Last night for me was yesterday morning in the U.S - November 4, 2008. I emailed a friend at 6:30pm which was 5am in Washington and told him I was nervous… I feel badly about that now – lack of faith. We exchanged a few emails that morning/night and he seemed to think Obama had it in the bag. The returns wouldn’t start coming in until the next morning for me so I went to bed and was wide awake today at 6am; computer was on, numbers were reported for Kentucky and Vermont – I checked in with my friend in Washington and he was seeing the same results at the same time, and commented that it truly is a small world. At about 7am, there was a power failure at the house and I was without internet for about 20 minutes; by the time I was back on-line, Obama had a substantial lead and I emailed my friend: “LOOK AT THE SCORE!” (I seemed to have mistaken the election for the Superbowl, but whatever). By 9:30am I was in the grand ballroom of the Colombo Hilton at an election-watch party given by the U.S. embassy, I’d say it was one-third ex-pat Americans, the rest Sri Lankans – several hundred people. When at about 10am here CNN finally called it, a huge cheer went up in the room and I couldn’t quite believe it. In fact I didn’t believe it because CNN was “projecting,” and only a small percentage of the precincts had reported numbers; it seemed premature to me. Until John McCain came on and gave his concession speech. Then I looked over at Rachel who was next to me and just said “oh my god!” And then I said it again. That’s when I finally believed it.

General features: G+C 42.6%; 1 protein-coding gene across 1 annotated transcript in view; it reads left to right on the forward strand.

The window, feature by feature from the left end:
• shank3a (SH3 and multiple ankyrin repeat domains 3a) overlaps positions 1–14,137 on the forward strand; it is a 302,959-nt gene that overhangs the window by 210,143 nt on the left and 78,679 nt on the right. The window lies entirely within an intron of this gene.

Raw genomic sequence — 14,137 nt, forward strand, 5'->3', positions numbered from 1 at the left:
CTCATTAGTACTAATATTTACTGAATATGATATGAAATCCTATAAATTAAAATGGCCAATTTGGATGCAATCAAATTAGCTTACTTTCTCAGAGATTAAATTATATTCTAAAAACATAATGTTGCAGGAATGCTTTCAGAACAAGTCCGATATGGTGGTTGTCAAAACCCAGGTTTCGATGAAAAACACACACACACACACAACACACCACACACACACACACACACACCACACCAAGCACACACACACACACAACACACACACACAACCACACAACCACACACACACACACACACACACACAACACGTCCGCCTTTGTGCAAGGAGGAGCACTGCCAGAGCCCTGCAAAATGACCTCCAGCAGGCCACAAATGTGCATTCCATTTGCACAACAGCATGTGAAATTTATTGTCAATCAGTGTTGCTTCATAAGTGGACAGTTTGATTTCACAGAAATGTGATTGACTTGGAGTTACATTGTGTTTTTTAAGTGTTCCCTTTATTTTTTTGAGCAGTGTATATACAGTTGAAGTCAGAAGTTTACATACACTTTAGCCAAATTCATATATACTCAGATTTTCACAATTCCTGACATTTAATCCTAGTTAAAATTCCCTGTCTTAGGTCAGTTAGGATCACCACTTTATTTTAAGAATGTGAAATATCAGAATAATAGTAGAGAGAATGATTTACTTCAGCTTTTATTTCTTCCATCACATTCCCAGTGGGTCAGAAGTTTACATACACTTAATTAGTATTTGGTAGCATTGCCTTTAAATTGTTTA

I’ll admit that I never though Obama had a lock on this, and I certainly never dreamed it would be a fucking LANDSLIDE!! But 349 to 162 [so far]? and 7 million more popular votes? Clearly I didn’t give the voting public enough credit. My brother made the comment at lunch today, “he couldn’t have done it without the white-redneck vote, so good for them!” And I have to agree. He wasn’t elected wholly by “his” people. People, perhaps millions of people, disregarded their baser instincts and decided to take a shot; they looked past… whatever they had to look past, and voted for change. They bought the message, they bought the hope, they bought they hype, they bought the promise, and for a lot of those people, they finally, and perhaps reluctantly, bought the idea that it didn’t matter that he didn’t look like them. And now I hope we can all stop talking about the fact that he is a black man and get to the business at hand – because at some point that’s got to stop mattering. At some point I hope we stop reinforcing the enormity of that one point, because if America is what he said it was in was in his acceptance speech, it never should have mattered in the first place.